The EC's Digital Single Market proposal would see prices for digitally purchased games unified across its 28 member states.
Regional pricing was one of those things that made sense back in the days of physical goods - as companies had to pay extra costs to physically ship things to foreign countries - but in the world of digital downloads it doesn't make a whole lot of sense. The European Commission has also seen the futility of regional pricing on digitally purchased video games, and with its new "Digital Single Market" proposal, aims to end it (at least across its 28 member states).
"The Digital Single Market initiative seeks to provide an unfettered European market for digital goods and services across all its 28 member states," the EC told MCV.
The proposal would mean that publishers must maintain a single price point across all of Europe, and would also not be able to limit services to certain regions.
"Simplified and modern rules for online and digital cross-border purchases will encourage more businesses to sell online across borders and further develop digital markets such as games," the commission added.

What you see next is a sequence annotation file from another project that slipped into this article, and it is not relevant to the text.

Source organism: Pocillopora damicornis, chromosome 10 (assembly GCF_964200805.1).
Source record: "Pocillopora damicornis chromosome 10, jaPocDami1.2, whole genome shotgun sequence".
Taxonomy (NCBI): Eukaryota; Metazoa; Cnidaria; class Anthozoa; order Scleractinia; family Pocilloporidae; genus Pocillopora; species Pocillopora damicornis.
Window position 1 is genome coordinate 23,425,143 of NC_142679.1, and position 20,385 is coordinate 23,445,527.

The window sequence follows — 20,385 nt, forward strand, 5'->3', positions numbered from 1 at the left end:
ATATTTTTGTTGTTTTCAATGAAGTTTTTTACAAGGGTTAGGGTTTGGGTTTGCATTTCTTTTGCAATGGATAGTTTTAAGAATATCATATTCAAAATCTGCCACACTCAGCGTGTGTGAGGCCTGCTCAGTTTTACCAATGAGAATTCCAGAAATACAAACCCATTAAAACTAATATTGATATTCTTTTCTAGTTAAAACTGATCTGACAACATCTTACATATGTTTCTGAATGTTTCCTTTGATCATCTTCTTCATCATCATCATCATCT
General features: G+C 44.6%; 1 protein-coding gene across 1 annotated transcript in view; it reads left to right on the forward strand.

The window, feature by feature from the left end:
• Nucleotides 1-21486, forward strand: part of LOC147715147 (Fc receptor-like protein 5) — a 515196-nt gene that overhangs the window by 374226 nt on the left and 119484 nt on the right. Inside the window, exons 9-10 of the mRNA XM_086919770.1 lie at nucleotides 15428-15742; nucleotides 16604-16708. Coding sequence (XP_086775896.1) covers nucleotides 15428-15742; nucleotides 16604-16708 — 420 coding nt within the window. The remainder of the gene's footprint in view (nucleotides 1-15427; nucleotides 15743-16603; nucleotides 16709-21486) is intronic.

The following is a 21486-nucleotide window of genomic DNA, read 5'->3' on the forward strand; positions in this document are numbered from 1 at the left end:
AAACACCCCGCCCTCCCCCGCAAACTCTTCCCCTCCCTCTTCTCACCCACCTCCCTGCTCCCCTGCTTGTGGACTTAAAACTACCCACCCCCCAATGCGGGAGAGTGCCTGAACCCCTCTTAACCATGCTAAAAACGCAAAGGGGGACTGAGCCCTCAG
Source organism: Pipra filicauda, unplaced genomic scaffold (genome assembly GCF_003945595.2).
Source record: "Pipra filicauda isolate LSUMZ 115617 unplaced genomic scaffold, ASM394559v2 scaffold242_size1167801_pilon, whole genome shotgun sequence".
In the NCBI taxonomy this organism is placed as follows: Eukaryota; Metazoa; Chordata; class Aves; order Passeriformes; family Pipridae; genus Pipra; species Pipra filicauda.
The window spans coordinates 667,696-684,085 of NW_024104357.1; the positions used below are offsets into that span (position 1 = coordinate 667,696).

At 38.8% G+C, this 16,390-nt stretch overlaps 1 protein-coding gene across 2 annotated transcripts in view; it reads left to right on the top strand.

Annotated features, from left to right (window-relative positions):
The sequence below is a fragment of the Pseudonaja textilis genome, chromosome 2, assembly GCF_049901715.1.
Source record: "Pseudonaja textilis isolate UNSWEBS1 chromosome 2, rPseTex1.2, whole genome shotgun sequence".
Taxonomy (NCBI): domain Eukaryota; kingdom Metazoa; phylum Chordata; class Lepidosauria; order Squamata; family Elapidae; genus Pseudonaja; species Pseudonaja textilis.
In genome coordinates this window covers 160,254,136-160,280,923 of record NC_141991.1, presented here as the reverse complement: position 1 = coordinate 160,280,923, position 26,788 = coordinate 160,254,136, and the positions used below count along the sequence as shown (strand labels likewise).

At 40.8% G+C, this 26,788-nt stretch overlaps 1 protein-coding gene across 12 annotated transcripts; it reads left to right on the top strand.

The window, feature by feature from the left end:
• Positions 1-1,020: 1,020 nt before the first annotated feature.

Dave Clark, head of marketing at indie games label Kiss, was one of many who supported the proposal, stating that "To suggest to the consumer that the cost of selling a digital product or a physical product sold via a digital outlet can vary from country to country is becoming ever more difficult to justify."
As an Australian, who has felt the sting of regional pricing ever since I started gaming, I only have good things to say about this proposal and really hope similar ones are put in place all over the world.